SACRAMENTO –The California Department of Public Health today announced the most recent statistics on COVID-19. California now has 33,261 confirmed cases and 1,268
Racial Demographics – A More Complete Picture
The California Department of Public Health is committed to health equity and collecting more detailed racial and ethnic data that will provide additional understanding for determining future action. Health outcomes are affected by forces including structural racism, poverty and the disproportionate prevalence of underlying conditions such as asthma and heart disease among Latinos and Black Californians. Only by looking at the full picture can we understand how to ensure the best outcomes for all Californians.
The differences in health outcomes are most stark in our COVID-19 death rates. We have nearly complete data on deaths, and we are seeing these trends: Whites and Asians are underrepresented in the number of COVID-19 deaths for adults 18-64 years of age and older compared to their population numbers, while Latinos are dying at disproportionately high rates in that same age group. Black Californians are overrepresented relative to their population representation in deaths for all adults 18 and older. White Californians 65 and older have a higher proportion of deaths than their population numbers.
For additional information, please visit this webpage.
Health Care Worker Infection Rates
As of April 20, local health departments have reported 3,704 confirmed positive cases in health care workers. This includes on-the-job exposures, and other exposures, such as travel and close family contact. As testing capacity continues to increase, and more tests are being conducted directly in physician’s offices and processed through commercial laboratories, local public health officials will not be able to report the source of exposure for every affected health care worker.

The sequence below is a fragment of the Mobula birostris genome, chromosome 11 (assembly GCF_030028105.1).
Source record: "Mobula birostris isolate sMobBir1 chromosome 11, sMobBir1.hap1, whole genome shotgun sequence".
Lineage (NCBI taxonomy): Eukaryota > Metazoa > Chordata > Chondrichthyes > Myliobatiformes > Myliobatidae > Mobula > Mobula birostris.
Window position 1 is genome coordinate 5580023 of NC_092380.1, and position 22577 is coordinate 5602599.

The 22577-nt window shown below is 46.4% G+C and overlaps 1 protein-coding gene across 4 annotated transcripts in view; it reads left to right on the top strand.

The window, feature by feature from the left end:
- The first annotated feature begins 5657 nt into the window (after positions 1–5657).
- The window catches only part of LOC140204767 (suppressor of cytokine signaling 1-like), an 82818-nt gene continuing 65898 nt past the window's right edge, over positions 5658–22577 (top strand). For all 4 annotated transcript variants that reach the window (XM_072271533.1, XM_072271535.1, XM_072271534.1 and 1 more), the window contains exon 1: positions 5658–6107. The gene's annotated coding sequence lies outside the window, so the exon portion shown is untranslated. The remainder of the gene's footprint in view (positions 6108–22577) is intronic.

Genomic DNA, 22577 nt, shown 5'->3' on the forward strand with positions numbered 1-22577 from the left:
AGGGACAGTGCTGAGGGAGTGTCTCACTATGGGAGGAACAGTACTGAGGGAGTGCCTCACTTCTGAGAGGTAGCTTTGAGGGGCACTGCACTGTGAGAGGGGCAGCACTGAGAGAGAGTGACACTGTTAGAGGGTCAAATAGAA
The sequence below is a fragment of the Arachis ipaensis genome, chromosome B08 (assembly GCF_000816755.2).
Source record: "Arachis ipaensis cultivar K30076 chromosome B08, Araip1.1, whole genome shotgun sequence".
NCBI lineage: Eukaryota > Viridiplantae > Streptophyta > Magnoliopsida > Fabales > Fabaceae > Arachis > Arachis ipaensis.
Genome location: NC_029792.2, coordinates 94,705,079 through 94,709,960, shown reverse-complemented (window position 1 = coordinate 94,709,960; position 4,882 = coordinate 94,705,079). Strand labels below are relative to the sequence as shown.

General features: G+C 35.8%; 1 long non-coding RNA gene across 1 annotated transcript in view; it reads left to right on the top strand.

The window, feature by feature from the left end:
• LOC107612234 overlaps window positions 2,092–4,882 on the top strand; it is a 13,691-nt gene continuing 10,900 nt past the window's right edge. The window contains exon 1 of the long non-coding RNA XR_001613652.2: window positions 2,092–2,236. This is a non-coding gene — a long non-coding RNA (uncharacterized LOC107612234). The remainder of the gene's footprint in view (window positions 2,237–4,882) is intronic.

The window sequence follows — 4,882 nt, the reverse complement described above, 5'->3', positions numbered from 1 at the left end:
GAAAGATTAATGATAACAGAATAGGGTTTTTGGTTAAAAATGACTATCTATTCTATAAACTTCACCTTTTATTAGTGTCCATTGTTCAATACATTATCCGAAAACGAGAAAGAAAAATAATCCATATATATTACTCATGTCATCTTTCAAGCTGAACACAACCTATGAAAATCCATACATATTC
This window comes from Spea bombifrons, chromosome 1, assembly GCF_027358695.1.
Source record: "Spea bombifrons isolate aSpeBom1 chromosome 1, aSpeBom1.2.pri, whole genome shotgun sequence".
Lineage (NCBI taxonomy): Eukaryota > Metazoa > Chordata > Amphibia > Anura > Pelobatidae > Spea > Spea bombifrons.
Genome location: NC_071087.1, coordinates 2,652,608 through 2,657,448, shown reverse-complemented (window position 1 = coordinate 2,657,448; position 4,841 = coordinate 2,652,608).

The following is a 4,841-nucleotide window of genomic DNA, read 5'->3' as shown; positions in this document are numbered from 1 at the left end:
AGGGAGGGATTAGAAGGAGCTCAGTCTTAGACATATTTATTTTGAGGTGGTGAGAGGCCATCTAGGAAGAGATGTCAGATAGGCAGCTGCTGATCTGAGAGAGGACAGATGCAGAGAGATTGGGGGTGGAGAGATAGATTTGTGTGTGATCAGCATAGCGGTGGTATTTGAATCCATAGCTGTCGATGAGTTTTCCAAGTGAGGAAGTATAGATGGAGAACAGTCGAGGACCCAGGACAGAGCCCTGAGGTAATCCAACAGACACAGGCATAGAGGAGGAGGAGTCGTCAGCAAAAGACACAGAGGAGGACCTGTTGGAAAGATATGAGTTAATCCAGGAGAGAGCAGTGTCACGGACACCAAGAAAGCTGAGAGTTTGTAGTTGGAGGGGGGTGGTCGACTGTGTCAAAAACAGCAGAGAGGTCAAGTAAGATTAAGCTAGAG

Testing in California
As of April 20, more than 300,100 tests had been conducted in California. At least 292,906 results have been received and another 7,200 are pending. These numbers include data California has received from commercial, private and academic labs, including Quest, LabCorp, Kaiser, University of California and Stanford, and the 22 state and county health labs currently testing.
How People Can Protect Themselves
Every person has a role to play. Protecting yourself and your family comes down to common sense:
- Staying home except for essential needs/activities.
- Practicing social distancing.
- Washing hands with soap and water for a minimum of 20 seconds.
- Avoiding touching eyes, nose or mouth with unwashed hands.
- Covering a cough or sneeze with your sleeve, or disposable tissue. Wash your hands afterward.
- Avoiding close contact with people who are sick.
- Staying away from work, school or other people if you become sick with respiratory symptoms like fever and cough.
- Following guidance from public health officials.
What to Do if You Think You’re Sick
Call ahead: If you are experiencing symptoms of COVID-19 (fever, cough or shortness of breath) and may have had contact with a person with COVID-19, or recently traveled to countries with apparent community spread, call your health care provider before seeking medical care so that appropriate precautions can be taken.
For more information on COVID-19 and California’s response visit the California Department of Public Health website.
More information about what Californians can do to prevent the spread of COVID-19 is available at www.covid19.ca.gov.
California continues to issue guidance on preparing and protecting California from COVID-19. Consolidated guidance is available at www.cdph.ca.gov/covid19guidance.